Remodel or Renovate


 A whole house remodel involves more design work, as it includes some combination of, making changes to the sizes and shapes of rooms, adding more rooms, modernizing your home, and changing the way your home looks, feels and works.   

Remodeling and Renovation

 A whole house renovation is when you like your home and its basic layout and size, but it is old and really needs to be “renovated” and modernized. This usually means a new kitchen, bathrooms, often new wiring, plumbing, fixing of structural defects, new windows, new roof, and so on. It involves design work but does not change the layout or size of your home.  



Disaster Restoration: This type of whole house restoration is to bring the home or business back to the way it was before a disaster like a fire or some natural disaster. This requires some skill sets not all remodelers have, such as when a home is flooded and dealing with the water damage to the parts of the home not being replaced like framing.

Historic Restoration: The purpose of a historic restoration is to bring the home or business back to the way it was at some point in history. For example, if your home was built in the 1700 or 1800’s you may want to bring it back to the way it looked when it was first built or sometime after. Most historic restorations do update the inside of the home to be modern and may change the internal layout of the home or built on to it.

Your Biggest Investment

For most of us, our homes are not only where we live but also our biggest investment. 

When considering home remodeling and improvement projects, the best starting point is your own home improvement needs. How much more do you think you will enjoy your home if you remodel?  How long do you think you’ll stay in the house?

If you are planning to stay in the house ten years or more, most of your decision should be made based on how much the enhancements will improve your lifestyle.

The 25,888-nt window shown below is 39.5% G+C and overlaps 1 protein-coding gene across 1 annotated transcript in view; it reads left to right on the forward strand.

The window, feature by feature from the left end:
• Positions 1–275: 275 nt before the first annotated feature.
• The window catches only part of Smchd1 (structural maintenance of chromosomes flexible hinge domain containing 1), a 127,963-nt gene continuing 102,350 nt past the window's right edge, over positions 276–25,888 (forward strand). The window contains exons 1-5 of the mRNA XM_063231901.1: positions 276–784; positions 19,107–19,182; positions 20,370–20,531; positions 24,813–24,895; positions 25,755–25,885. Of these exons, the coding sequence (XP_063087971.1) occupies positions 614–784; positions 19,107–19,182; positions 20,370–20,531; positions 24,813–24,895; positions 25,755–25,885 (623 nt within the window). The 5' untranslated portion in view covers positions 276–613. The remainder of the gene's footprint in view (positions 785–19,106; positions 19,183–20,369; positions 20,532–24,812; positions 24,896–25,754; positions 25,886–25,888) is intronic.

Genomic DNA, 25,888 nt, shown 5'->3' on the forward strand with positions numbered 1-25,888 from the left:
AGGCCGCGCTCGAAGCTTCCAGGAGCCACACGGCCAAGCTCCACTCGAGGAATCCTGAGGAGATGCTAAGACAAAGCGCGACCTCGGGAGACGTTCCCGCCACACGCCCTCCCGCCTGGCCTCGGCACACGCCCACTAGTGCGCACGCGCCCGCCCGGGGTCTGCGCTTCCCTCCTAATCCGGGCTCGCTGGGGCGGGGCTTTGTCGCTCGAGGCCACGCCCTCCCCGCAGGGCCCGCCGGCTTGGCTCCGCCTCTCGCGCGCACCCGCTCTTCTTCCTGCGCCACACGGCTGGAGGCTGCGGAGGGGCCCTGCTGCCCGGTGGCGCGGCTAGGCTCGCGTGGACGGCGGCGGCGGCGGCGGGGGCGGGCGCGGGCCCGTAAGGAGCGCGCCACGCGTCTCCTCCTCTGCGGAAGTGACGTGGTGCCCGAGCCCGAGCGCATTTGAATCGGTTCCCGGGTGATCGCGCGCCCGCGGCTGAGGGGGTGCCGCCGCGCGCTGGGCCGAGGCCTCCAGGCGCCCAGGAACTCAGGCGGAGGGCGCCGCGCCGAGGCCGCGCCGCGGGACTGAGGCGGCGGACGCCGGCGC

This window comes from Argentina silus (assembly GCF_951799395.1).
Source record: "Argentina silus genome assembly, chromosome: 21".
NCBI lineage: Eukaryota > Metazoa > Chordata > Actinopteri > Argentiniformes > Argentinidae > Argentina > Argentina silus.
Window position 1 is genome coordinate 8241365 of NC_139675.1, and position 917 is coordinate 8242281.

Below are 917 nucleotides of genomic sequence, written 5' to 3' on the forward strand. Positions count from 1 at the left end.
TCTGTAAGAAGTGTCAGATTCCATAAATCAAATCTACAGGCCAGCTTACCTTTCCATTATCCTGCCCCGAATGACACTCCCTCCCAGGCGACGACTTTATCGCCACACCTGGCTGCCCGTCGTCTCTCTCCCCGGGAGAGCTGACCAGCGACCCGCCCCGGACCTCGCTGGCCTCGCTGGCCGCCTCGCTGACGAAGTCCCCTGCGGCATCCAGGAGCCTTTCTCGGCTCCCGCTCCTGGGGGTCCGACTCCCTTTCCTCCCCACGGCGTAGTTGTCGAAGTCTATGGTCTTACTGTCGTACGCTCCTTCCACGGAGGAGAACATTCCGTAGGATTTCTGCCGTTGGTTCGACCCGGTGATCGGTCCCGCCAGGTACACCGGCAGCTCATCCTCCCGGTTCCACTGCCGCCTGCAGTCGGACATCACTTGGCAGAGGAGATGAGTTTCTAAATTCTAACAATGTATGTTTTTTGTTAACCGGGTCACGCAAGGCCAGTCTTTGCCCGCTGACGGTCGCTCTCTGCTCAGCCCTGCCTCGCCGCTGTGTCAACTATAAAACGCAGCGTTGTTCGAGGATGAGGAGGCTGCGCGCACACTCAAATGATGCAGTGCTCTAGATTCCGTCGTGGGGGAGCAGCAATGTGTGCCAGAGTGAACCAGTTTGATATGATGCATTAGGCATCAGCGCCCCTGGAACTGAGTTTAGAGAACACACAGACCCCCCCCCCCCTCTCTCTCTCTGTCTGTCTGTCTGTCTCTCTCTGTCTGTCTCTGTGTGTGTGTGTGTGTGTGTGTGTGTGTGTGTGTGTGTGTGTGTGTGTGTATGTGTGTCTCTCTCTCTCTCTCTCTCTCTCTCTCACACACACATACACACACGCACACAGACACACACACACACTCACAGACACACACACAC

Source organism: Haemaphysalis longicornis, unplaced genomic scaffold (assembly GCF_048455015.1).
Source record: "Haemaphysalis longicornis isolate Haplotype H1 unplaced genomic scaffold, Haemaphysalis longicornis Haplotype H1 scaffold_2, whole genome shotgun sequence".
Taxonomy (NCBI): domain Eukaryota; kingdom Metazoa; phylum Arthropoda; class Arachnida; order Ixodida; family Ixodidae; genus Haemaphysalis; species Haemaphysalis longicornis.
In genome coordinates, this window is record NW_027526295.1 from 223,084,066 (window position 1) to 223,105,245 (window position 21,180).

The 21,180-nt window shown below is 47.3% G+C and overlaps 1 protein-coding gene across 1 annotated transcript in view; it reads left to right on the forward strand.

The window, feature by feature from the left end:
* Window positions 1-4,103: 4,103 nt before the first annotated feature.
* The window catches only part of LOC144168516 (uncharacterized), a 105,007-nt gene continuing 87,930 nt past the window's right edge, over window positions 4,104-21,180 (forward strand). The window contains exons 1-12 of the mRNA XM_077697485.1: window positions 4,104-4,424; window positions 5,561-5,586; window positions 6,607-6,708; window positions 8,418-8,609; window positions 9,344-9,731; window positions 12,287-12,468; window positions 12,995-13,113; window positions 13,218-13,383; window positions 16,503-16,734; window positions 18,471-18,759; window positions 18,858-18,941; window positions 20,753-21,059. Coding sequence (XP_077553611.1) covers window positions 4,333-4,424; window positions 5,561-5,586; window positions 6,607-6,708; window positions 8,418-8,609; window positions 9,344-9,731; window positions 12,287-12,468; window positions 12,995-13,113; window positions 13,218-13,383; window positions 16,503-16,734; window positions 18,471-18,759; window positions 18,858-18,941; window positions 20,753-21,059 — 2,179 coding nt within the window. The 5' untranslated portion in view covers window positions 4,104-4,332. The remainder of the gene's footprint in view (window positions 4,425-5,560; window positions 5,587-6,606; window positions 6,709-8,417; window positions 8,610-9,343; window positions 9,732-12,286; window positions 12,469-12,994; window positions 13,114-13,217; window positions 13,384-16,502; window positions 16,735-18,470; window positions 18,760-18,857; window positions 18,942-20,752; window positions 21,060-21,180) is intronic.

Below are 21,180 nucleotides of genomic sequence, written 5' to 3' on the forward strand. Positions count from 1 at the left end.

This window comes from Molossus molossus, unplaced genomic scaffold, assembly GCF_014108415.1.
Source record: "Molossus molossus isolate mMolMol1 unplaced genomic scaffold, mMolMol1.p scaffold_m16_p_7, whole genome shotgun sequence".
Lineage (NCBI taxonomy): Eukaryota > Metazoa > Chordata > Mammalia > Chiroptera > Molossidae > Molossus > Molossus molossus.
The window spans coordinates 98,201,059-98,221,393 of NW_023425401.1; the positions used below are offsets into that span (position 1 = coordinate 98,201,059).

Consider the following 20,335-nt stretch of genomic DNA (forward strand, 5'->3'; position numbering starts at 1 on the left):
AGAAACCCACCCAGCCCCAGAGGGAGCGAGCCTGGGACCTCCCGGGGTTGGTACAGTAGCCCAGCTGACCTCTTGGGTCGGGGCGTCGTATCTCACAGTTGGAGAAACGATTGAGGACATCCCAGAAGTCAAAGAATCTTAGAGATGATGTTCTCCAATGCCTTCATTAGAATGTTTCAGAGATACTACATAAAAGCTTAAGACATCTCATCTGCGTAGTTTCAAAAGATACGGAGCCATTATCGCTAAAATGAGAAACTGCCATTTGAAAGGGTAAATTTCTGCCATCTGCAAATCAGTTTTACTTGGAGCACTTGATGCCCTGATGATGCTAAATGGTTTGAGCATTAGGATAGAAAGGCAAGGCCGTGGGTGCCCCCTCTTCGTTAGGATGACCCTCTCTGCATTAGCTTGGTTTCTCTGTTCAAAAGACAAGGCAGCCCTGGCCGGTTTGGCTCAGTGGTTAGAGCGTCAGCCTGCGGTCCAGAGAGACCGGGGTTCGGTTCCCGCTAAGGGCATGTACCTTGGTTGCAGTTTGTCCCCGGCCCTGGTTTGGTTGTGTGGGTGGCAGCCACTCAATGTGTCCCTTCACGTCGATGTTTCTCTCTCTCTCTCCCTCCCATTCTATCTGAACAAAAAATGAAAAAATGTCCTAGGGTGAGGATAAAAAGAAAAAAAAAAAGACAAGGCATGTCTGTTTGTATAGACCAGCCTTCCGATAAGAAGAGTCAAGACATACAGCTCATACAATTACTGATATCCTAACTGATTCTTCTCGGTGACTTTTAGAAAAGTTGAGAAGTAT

If your length of stay is shorter, uncertain, or a contemplated project is quite large, you have to pay more attention to the improvement’s impact on probable resale value.   Kitchen remodels and adding a deck boost your home resale value by as 80%.

A mid-range kitchen remodel  could boost your resale value by 80%.

A mid-range kitchen remodel  could boost your resale value by 80%.

Distance or Curb Appeal

Defines how well the property looks from the street. If someone doesn’t have any interest at first glance, you’ll never get them inside. 

Landscaping and paint or siding are the biggest factors in curb appeal.

Curb appeal is a big factor in selling your home.

Curb appeal is a big factor in selling your home.


Deficiency has to do with whether or not your house is flawed compared to nearby homes.

If you have one bath, for example, and everyone else in the neighborhood has three, adding a bath is likely to have a relatively high return.

Obvious deficiencies substantially reduce the value of the home. People tend to lower the offering price by an amount greater than the cost of the remodel.

A mid-range bathroom remodel  could boost your resale value by 70%.

A mid-range bathroom remodel  could boost your resale value by 70%.


Distinctiveness is the one thing most people talk about. When people buy a house, they tend to buy on emotion and then back up the decision with rational considerations. A key to selling a house at a good price is to get the buyer emotionally interested in the home.

Homes generally sell better if they have two or three special or distinctive features. A walk-in closet, a whirlpool bath, a fireplace, attractive landscaping or a grand foyer can separate your home from the crowd and stir interest for buyers. These special features become very important in a competitive real estate market where a lot of similar homes are on the market.

A wooden deck addition could boost your resale value by 82%.

A wooden deck addition could boost your resale value by 82%.